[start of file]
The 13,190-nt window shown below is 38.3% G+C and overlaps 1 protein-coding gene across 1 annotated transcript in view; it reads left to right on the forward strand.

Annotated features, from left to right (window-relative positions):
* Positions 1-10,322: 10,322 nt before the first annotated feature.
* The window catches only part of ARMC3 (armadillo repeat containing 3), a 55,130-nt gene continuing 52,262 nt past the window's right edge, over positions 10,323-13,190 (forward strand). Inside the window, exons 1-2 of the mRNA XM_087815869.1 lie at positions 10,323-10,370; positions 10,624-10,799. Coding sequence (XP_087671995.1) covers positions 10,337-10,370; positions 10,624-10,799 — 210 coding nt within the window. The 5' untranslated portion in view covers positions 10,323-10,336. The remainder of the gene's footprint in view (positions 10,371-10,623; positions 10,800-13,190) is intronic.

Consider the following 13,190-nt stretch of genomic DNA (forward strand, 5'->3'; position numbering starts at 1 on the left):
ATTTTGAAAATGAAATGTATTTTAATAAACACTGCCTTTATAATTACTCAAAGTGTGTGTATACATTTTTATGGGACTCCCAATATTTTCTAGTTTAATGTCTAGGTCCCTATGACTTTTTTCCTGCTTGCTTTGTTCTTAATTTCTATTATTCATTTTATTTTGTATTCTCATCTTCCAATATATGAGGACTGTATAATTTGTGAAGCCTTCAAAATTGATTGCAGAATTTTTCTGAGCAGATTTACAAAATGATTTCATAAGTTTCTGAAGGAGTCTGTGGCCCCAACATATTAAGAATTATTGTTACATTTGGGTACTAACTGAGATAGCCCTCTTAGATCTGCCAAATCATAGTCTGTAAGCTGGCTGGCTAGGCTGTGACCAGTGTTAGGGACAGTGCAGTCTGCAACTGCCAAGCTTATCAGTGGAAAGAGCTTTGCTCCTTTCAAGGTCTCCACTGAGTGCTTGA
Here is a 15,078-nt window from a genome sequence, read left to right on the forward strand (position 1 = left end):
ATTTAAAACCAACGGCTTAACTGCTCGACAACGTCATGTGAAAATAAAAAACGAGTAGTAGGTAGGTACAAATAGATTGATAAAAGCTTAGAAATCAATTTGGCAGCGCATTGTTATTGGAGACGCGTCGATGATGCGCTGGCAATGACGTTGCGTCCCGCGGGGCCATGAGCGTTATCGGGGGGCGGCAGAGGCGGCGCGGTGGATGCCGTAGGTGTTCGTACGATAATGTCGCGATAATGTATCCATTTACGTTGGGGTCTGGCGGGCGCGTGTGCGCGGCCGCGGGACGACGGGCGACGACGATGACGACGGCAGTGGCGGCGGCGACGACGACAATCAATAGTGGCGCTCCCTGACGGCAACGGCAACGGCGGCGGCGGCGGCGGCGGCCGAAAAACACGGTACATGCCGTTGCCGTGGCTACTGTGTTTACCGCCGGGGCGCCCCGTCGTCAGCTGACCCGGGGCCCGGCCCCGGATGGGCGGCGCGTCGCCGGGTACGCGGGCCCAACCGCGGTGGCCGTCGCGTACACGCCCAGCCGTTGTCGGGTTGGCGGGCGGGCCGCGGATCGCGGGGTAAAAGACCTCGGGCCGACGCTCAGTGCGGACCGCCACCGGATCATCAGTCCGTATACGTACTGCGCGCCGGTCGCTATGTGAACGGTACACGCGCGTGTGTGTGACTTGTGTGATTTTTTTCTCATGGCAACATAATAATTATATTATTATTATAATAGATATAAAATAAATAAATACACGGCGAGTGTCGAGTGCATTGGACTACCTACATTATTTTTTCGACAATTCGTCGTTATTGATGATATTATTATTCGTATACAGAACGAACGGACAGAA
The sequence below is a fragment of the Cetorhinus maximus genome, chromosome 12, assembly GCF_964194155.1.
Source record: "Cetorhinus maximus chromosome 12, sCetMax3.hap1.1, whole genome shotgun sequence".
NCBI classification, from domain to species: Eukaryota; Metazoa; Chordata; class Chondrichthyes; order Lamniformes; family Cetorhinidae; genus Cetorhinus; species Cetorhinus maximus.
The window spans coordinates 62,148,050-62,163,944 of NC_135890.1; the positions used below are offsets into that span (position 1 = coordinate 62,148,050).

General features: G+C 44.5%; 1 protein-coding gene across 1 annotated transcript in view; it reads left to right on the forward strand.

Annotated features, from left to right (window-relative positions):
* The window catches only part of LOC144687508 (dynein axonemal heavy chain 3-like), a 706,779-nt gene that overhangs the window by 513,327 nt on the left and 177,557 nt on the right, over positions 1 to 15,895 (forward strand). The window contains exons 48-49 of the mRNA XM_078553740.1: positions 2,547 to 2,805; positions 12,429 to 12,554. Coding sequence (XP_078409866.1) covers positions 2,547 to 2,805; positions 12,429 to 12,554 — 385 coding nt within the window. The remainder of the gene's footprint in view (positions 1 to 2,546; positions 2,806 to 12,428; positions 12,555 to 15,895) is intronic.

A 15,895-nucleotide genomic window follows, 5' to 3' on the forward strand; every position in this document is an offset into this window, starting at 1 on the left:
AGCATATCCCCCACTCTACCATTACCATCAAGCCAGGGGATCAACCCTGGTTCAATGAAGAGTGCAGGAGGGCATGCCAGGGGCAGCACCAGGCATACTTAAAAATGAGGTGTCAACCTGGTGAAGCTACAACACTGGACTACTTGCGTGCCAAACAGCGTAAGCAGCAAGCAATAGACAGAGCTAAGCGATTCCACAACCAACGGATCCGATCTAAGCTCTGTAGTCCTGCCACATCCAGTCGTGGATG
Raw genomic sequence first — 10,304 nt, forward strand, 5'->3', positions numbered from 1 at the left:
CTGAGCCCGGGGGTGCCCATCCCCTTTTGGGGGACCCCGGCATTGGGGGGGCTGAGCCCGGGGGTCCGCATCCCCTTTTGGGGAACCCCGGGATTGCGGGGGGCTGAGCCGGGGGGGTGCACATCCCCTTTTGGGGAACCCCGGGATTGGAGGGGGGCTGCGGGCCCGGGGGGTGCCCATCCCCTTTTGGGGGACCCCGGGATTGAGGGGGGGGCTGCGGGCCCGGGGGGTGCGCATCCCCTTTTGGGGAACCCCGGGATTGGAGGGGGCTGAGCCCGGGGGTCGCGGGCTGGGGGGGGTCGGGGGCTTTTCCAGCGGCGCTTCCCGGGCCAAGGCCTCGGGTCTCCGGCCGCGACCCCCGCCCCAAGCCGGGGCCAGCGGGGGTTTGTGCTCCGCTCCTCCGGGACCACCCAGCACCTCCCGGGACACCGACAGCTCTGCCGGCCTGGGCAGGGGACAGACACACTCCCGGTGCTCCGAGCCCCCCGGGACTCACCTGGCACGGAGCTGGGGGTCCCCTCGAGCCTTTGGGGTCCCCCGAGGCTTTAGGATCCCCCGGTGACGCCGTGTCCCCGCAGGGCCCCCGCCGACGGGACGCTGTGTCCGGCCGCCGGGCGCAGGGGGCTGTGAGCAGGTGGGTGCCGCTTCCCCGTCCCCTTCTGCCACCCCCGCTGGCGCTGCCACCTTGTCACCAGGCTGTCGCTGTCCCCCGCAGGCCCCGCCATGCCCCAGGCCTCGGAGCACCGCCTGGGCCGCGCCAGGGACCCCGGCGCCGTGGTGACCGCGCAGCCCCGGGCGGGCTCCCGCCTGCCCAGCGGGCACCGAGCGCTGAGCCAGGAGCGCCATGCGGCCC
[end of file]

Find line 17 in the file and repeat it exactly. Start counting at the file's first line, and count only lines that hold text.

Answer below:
AGCATATCCCCCACTCTACCATTACCATCAAGCCAGGGGATCAACCCTGGTTCAATGAAGAGTGCAGGAGGGCATGCCAGGGGCAGCACCAGGCATACTTAAAAATGAGGTGTCAACCTGGTGAAGCTACAACACTGGACTACTTGCGTGCCAAACAGCGTAAGCAGCAAGCAATAGACAGAGCTAAGCGATTCCACAACCAACGGATCCGATCTAAGCTCTGTAGTCCTGCCACATCCAGTCGTGGATG